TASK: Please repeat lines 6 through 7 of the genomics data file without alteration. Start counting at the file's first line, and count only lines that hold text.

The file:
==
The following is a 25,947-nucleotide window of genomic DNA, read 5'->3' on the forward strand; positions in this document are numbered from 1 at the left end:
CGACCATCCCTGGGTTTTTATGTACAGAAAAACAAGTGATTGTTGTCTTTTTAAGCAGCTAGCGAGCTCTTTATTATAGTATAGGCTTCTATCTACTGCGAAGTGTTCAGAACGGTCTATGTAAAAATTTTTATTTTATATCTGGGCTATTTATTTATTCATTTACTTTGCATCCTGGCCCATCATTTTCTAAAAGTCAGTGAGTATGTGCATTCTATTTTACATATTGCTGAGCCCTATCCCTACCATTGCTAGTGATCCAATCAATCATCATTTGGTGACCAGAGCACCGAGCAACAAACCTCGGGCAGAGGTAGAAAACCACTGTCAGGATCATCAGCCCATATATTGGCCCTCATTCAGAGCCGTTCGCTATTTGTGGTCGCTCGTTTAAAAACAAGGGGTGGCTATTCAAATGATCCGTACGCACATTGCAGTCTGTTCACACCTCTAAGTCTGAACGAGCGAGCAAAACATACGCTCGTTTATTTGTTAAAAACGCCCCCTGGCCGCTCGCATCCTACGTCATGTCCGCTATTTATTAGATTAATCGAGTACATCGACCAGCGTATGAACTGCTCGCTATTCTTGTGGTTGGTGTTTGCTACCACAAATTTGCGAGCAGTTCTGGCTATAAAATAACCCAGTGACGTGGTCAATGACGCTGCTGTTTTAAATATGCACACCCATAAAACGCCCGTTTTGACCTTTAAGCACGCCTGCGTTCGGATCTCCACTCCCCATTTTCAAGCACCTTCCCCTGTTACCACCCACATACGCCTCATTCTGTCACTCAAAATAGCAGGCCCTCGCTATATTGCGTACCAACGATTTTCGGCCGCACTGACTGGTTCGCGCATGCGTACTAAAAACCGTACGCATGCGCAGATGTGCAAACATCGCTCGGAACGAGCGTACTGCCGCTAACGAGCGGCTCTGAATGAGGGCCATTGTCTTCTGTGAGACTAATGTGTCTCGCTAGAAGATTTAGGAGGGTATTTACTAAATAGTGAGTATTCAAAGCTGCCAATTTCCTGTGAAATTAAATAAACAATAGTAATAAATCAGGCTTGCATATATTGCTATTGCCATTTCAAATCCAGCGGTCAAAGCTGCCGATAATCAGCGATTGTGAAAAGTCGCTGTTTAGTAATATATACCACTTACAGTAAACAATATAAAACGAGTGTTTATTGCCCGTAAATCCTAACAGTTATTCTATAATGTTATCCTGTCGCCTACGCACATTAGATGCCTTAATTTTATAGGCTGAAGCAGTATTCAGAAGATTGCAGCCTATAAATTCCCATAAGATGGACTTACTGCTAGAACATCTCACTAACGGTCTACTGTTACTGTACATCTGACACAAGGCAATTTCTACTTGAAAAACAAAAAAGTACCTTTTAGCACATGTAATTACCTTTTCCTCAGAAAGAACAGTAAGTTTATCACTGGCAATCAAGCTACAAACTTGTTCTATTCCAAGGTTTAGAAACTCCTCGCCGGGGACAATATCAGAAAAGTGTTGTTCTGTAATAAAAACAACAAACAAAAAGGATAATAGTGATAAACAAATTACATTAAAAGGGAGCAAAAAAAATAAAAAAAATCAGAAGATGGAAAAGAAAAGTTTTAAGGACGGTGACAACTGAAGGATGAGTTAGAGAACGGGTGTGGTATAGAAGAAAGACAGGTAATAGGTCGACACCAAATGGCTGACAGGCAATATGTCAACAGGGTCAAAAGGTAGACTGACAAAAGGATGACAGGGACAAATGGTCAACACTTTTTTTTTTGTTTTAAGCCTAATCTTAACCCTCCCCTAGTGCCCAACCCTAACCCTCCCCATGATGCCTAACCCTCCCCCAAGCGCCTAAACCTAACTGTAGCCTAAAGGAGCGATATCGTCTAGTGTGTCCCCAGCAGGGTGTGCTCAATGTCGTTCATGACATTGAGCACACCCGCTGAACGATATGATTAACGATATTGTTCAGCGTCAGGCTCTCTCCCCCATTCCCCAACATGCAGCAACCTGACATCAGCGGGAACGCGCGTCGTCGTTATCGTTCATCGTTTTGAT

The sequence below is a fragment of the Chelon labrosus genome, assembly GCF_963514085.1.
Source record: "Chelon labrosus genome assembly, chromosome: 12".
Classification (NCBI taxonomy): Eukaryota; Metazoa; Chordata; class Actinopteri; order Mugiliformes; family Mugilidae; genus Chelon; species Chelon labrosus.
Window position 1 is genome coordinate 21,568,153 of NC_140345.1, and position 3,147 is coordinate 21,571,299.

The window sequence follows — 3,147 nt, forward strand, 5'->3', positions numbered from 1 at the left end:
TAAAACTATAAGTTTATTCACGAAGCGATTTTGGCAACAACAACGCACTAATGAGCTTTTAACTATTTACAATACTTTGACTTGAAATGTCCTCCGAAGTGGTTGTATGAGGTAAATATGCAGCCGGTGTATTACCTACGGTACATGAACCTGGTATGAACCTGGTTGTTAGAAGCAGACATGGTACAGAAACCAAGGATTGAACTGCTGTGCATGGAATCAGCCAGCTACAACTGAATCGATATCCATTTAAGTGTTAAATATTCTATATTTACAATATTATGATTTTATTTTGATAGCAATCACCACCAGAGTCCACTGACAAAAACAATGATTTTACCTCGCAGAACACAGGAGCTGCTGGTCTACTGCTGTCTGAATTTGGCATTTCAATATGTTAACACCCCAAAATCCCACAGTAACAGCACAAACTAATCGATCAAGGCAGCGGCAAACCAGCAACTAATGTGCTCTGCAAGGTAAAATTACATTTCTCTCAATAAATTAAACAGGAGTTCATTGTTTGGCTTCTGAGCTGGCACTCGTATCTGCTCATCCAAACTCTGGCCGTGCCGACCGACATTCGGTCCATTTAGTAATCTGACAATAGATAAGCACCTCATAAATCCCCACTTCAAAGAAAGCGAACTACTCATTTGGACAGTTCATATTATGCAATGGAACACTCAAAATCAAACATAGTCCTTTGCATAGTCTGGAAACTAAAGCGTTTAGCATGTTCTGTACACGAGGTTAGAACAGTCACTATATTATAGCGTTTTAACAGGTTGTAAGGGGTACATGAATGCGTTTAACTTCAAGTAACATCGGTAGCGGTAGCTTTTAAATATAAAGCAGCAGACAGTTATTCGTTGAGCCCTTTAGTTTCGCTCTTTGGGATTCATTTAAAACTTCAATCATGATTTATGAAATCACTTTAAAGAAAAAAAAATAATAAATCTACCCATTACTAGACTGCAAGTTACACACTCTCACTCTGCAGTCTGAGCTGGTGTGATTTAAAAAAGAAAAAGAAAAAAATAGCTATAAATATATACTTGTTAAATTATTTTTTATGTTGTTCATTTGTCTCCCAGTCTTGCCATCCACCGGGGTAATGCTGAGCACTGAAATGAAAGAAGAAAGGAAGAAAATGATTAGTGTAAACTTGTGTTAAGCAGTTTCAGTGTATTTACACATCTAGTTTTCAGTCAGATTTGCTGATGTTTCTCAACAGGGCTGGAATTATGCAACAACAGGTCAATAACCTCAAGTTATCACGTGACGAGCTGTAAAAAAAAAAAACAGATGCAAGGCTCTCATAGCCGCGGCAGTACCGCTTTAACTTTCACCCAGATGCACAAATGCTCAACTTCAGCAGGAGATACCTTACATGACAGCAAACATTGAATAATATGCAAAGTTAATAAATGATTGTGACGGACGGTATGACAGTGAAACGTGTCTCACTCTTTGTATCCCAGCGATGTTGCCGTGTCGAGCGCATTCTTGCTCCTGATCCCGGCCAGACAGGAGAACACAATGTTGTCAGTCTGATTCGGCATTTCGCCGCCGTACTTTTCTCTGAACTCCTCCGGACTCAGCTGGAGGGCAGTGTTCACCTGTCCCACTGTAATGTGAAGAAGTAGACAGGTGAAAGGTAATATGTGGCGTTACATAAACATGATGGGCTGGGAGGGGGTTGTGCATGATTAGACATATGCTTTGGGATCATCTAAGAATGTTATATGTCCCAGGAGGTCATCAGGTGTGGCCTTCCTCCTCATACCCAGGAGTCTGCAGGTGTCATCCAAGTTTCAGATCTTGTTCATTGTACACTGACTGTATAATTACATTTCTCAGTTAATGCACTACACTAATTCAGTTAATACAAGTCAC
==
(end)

Window position 1 is genome coordinate 21,568,153 of NC_140345.1, and position 3,147 is coordinate 21,571,299.

The window sequence follows — 3,147 nt, forward strand, 5'->3', positions numbered from 1 at the left end: